Economic growth in the Pacific region in 2009 is expected to dip below earlier forecasts, but will remain positive at 2.8%, says a new Asian Development Bank (ADB) publication released this week.
The situation remains bleak, however, for the majority Pacific Island economies. If the resource-rich nations of Papua New Guinea and Timor-Leste are excluded, then economic growth in the Pacific is forecast to contract by 0.4% this year.
The second issue of the Pacific Economic Monitor says five Pacific economies – Cook Islands, the Fiji Islands, Palau, Samoa, and Tonga – are projected to contract in 2009, due to weak tourism and remittances.
The Monitor is a quarterly review of 14 Pacific Island nations that provides an update of developments and policy issues in the region.
While the global economy is showing signs of stabilizing, the delayed impact on the Pacific from the economic downturn in the USA, Australia and New Zealand – the region’s major trading partner economies – may mean Pacific economies are yet to hit bottom.
The report says the speed of economic recovery will depend on the ability of the region’s governments to adjust to the economic deterioration.
“The economic and fiscal impacts of the global economic crisis appear to be larger than expected in some economies,” says S. Hafeez Rahman, Director General of ADB’s Pacific Department. “There is a strong case for concerted action to stabilize some of the region’s faltering economies and support reforms to achieve sustainable economic recovery.”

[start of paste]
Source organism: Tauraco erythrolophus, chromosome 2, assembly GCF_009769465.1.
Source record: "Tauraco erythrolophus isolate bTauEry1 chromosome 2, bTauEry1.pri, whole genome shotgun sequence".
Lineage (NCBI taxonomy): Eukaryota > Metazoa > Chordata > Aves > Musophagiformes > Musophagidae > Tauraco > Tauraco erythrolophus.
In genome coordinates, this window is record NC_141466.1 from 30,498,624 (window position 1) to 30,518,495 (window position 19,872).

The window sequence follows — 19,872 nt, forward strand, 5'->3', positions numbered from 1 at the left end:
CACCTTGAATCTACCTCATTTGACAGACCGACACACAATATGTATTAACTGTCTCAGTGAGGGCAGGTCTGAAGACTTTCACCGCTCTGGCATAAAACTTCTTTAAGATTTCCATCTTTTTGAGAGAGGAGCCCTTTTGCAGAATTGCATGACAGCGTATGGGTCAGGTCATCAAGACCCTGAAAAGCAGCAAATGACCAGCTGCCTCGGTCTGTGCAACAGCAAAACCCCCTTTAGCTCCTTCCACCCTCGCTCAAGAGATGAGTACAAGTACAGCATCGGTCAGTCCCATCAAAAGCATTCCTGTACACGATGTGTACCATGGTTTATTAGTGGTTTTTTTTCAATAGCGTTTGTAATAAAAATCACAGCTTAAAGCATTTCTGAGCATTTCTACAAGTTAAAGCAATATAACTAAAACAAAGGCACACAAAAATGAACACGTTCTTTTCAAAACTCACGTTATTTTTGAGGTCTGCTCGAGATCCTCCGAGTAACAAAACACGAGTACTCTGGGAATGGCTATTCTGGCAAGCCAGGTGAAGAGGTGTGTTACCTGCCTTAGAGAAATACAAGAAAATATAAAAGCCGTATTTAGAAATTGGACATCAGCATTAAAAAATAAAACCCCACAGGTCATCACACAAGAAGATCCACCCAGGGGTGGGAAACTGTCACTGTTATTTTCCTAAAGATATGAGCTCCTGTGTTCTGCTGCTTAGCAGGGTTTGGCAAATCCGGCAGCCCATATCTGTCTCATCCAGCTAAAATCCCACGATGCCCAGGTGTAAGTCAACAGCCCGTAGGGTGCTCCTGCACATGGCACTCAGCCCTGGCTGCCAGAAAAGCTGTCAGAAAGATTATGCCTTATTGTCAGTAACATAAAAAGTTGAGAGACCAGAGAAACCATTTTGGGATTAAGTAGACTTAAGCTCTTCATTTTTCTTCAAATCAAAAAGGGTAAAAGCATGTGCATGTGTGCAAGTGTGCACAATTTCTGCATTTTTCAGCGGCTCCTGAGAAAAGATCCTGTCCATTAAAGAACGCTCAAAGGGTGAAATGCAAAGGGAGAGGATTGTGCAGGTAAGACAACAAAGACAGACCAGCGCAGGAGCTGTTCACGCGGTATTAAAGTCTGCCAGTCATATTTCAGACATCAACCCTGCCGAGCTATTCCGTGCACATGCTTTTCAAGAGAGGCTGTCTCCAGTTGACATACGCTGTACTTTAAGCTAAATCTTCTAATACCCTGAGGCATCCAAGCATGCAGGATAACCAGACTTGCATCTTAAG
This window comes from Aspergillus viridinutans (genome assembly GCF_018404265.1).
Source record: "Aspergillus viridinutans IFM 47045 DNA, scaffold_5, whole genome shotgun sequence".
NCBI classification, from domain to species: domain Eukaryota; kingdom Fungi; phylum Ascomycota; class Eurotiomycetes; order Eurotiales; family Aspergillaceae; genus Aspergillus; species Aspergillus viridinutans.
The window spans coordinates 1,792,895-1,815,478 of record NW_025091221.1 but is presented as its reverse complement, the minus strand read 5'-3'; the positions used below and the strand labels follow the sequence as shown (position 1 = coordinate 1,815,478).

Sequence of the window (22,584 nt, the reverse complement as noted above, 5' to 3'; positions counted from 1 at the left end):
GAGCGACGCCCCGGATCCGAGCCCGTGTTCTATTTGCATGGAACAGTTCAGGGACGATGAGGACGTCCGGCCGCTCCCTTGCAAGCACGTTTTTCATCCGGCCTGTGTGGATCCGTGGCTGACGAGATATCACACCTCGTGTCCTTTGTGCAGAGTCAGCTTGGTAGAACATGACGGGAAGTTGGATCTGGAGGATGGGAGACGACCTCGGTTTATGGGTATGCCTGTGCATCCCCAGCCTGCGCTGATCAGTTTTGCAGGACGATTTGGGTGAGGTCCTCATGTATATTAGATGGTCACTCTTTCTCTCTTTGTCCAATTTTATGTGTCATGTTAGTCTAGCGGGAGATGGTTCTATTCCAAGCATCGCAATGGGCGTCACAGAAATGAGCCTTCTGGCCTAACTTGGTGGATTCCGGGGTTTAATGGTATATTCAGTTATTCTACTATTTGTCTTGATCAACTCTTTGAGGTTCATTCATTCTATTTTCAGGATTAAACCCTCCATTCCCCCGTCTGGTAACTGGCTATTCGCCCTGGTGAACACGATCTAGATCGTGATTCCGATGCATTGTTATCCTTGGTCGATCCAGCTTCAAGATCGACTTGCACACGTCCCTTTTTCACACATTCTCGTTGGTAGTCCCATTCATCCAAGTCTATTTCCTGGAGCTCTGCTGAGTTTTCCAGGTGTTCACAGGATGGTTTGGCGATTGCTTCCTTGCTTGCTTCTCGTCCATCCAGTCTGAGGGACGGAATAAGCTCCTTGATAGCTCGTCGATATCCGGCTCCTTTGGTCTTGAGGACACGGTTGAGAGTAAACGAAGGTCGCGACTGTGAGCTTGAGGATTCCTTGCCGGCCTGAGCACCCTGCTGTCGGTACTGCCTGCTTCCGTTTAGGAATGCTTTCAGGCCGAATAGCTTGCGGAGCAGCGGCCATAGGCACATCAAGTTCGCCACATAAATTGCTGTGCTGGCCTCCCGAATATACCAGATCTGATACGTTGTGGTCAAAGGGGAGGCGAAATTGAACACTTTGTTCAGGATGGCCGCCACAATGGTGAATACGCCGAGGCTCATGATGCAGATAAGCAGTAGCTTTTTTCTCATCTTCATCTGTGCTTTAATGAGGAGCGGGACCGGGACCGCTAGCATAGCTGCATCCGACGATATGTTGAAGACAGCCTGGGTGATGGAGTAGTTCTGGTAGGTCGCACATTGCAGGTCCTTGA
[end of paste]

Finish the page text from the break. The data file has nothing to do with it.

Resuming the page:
The recent recovery in the international prices of some key commodities, particularly crude oil, is helping to lift growth expectations in Papua New Guinea and Timor-Leste. Falling log prices will however yield zero growth for Solomon Islands in 2009.
Australian tourists are beginning to return to the Fiji Islands. This could slow tourism growth in the Cook Islands, Samoa, Tonga and Vanuatu for the rest of the year. Moderate growth in tourism is expected in all major Pacific tourist destinations in 2010.
During the first half of 2009, inflation eased across the Pacific, with the exception of the Fiji Islands, because of devaluation. However, the recent rise in crude oil prices may push up inflation in the remainder of the year.
Data was used from Australia, New Zealand, USA, and Asia to supplement data from the region and provide more up-to-date assessments and broader coverage of the Pacific economies